motives. And in depraved men, especiAnd the digressions upon friend- ally, I suppose fear to be the true prinship and sympathy, though we think ciple whicli

, in all cases, or nearly in all, is them a little misplaced in a work of best fitted to rouse the attention. which the fundamental principles “ But suppose it roused, and that it required more developement, and dictates to the depraved man the necessity of which the connection is not as

of reformation from vice, as the same visible as amplification might have principle in its more amiable form of liope made it, are agreeable specimens of trees the virtuous to perseverance in vir

Were the whole man merely a cal. Mr. Penrose's talents as an essayist, culating animal, this principle might be and exhibit a delicate sense of enough to determine him, that is, if the moral discrimination. The follow- rule be but sufficiently evident by which ing extract from the chapter upon certainly is much more than this

. The

his actions ought to be guided. But man the love of God as a motive, has an immediate reference to the general frame rush in and destroy the balance,

specific motives which are natural to his theory, and also may be taken as a each having its peculiar object in view, specimen of the particular mode of sometimes of a good, sometimes of an evil, treating each subdivision of the sometimes of an indifferent, character. subject.

Appetite points to some pleasure of sense,

the desire of honour to some worldiy dis“ The superior efficacy of the generous tinction, benevolence to some object of motives, when compared with that of the charity, piety to some object of religion. more selfish, or the greater power which All these feelings come in and operate on they possess over the mind, is not, I be- beings, in whom the hope of happiness lieve, in nature less prominent or decisive and the fear of misery, and some appre. than the greater extent of the field which bension of the way to attain or avoid them, they occupy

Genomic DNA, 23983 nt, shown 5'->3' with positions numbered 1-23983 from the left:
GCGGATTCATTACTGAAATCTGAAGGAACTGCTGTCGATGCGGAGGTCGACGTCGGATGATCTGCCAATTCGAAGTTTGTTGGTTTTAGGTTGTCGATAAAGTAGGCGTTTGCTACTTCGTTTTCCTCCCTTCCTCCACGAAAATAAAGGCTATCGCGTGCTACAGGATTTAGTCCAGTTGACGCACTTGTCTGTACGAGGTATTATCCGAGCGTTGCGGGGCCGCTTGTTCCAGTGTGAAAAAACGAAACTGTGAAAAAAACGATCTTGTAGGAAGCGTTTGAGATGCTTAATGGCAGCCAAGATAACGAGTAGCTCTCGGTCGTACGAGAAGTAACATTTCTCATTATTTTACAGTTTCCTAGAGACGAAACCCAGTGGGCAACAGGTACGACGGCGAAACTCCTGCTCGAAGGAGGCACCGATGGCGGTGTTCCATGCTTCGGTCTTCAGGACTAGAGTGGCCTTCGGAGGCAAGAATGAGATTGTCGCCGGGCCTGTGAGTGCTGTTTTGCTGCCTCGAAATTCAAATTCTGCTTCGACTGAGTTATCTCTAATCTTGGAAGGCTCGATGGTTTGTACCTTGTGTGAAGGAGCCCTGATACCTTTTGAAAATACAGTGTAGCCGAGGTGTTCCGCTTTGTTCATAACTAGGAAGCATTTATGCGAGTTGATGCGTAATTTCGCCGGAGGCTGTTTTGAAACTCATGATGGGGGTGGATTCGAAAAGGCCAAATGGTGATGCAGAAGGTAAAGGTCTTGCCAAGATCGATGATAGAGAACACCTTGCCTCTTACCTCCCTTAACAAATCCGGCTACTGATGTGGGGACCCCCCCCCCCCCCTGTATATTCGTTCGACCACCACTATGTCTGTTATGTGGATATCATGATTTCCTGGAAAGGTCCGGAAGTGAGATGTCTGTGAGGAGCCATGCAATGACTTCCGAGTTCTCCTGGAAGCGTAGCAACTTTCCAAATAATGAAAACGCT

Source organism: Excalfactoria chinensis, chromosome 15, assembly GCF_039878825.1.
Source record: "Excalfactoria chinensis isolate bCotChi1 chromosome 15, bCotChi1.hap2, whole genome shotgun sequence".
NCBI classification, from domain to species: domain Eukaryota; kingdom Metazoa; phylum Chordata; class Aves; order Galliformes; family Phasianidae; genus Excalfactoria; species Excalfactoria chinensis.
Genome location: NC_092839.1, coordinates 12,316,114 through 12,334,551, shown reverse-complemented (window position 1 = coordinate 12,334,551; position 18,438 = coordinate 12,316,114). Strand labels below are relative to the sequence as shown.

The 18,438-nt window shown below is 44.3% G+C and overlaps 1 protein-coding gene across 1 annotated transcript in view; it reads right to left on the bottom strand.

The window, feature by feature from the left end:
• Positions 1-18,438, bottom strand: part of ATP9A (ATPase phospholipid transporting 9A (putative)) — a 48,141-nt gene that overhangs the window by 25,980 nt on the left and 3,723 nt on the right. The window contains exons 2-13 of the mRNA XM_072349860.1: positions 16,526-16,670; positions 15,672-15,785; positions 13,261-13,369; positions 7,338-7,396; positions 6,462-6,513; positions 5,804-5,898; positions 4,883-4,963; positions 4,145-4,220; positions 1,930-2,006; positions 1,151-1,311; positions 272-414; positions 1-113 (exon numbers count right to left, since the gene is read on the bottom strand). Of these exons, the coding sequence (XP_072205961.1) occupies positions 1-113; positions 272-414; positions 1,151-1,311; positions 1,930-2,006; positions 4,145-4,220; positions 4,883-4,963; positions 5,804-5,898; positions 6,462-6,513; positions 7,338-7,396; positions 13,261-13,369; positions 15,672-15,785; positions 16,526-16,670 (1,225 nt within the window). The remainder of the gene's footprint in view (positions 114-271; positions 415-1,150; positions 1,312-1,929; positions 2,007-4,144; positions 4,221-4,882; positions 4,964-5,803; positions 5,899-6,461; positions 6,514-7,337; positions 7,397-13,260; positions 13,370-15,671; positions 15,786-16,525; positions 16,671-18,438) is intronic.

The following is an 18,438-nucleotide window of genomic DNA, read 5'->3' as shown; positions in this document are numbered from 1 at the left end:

And since this is true pre are, as has already been said, pre-suppoeminently of the love of God, the observa. sed, though in very various circumstances tiops which this position may call for may and degrees.--I believe then, that in all here be in a sufficiently proper place; ordinary cases, the motive of piety, if the though they will be found applicable to great things which God has done even for the whole theory of motives, since the sinners be but judiciously urged; and the nature of no motive can be thoroughly motive of benevolence, when proper known, nor yet its value as au ingredient methods are taken to excite the kindly of character, if we take not into account principles of our common nature, are hy its force or its weakness.

far the most powerful motives which can “ I admit freely that all the generous be brought to act on the mind ; that they motives, particularly the motive of the are calculated to have a more considerable love of God and the benevolent and sym- effect, not only than any arguinents for the pathetic affections, require a mind pre. beauty, and dignity, and reasonableness pared in some degree to expand beneath of virtue, which are rather factitious than their kindly influence * There may be natural principles, but even than reputamonsters, beings sunk in ignorance, or tion, or profit, or power, though some of sunk in savage hard-heartedness, who these, and reputation in particular, are while in that state are incapable of being perhaps most appealed to in the great pro. moved by them. I go farther, and allow, portion of cases. if it be desired, in any degree which may “ In the instance of men of habitual be thonglit supposable, that fear of punish- piety and benevolence this assertion will ment is with some men the sole, and with readily be allowed, but I mean also to afothers the chief motive to virtne ; and firm it in general. I do not say that in all that when this fear is Iulled or forgotten, cases the desire of reputation, or even less hope usually is the motive which springs powerful motives, fail to effect a reformanext. This admission, however, is far tion from vice. Indeed, I am well assured from being inconsistent with what I have of the coutrary. But what I say is, that stated of the generous motives. For hope in all natural cases, for I am not contend